Social media is creating young criminals: Violent crimes by children are often sparked by interactions on social media, watchdog group warns

A report by the HM Inspectorate of Probation in the U.K. reveals that social media use has now become a contributing factor to serious violent and sexual attacks committed by children and adolescents. According to the report, young users are known to plot crimes online that would have been otherwise inconceivable in the past. Youngsters are now planning and committing offenses through their smartphones and computers in their bedrooms, the watchdog cautions.

The report cited a case where social media sites — such as Twitter, Facebook and YouTube — have been directly associated with juvenile crimes. The experts noted that troubled young users usually start arguing with each other online before escalating the fight into physical altercations in the streets or on public transportation. The watchdog group also warned that young people are being subjected to blackmailing, where perpetrators pressure victims to upload indecent images online and use them to harass the other person.

Likewise, the report cited another instance where gangs are using social media platforms to incite violence. The experts noted a case where a gang member appeared in a viral film taken outside his home, only to be tracked by a rival gang’s member who harassed and threatened the victim. The experts also cited an online gang video that promoted guns and violence which they linked to the murder of a 14-year-old boy.

“Social media is a large part of young people’s lives, and we found it featured often enough in the build up to a serious offense. Many of these young people shun Facebook and other common applications, in favor of lesser known and, therefore, more private media. We found offense scenarios inconceivable just a few years ago, with social media used to both incite and plan crime,” Chief Inspector of Probation Dame Glenys Stacey told Daily Mail online.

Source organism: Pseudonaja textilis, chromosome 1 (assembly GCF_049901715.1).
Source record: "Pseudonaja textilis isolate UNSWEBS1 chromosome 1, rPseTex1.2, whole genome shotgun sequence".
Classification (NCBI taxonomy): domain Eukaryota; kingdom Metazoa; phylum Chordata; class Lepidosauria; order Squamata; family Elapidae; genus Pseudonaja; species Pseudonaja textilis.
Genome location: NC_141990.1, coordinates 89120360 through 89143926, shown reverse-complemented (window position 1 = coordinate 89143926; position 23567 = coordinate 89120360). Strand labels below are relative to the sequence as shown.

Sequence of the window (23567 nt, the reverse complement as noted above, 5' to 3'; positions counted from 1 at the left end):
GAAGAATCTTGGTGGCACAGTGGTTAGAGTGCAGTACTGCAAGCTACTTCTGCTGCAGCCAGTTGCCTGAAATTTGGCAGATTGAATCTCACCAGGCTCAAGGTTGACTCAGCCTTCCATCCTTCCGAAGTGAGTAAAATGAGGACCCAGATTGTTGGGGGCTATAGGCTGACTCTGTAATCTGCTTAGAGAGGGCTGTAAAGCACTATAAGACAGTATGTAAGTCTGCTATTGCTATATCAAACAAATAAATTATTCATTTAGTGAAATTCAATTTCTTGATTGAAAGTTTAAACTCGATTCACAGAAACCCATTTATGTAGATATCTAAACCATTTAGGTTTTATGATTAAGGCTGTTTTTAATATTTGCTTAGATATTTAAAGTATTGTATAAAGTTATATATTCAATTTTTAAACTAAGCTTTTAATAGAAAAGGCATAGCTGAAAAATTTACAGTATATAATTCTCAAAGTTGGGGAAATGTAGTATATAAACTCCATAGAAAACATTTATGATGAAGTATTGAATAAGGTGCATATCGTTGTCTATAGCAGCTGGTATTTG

Social media use up among teens, reports show

Data from the UBS Evidence Lab survey shows that 65 percent of teens used Facebook on a daily basis in November 2016, up from only 59 percent in November 2014. Likewise, the survey revealed that one in three teens polled have reported an increase in Facebook use, while a similar number are expecting to spend the same amount of time on the social media website. (Related: Social media addiction can ruin your health.)

“Facebook may not be the most fun part of teens’ social media usage these days. However, penetration is so high that it’s well suited for more utilitarian purposes, like finding out when to show up for some event or connecting with someone for a group homework project. For that reason alone, the notion of a teen exodus from Facebook is likely to remain pretty mythical for the foreseeable future,” senior analyst Mark Dolliver has reported in an entry.

A study carried out by researchers at The Associated Press-NORC Center for Public Affairs Research has also revealed that 76 percent of teens in the U.S. use Instagram, while 75 percent use Snapchat and 47 percent use Twitter. The study also showed that black teens are more likely than their white counterparts to use social media sites and messaging applications. Likewise, the findings revealed that teens are more likely to use tablets, laptops, and smartphones compared with desktop computers in accessing the social media sites.

“Understanding how teenagers use devices like tablets, desktops, and laptops may seem like old news. But the varying degrees of access of different groups to these platforms have implications for education and future facility with tech tools, including those needed for the workplace,” report co-author Amanda Lenhart has stated in a Science Daily article.

Keep yourself informed of your children’s tech habits, as well as other technology-related studies at

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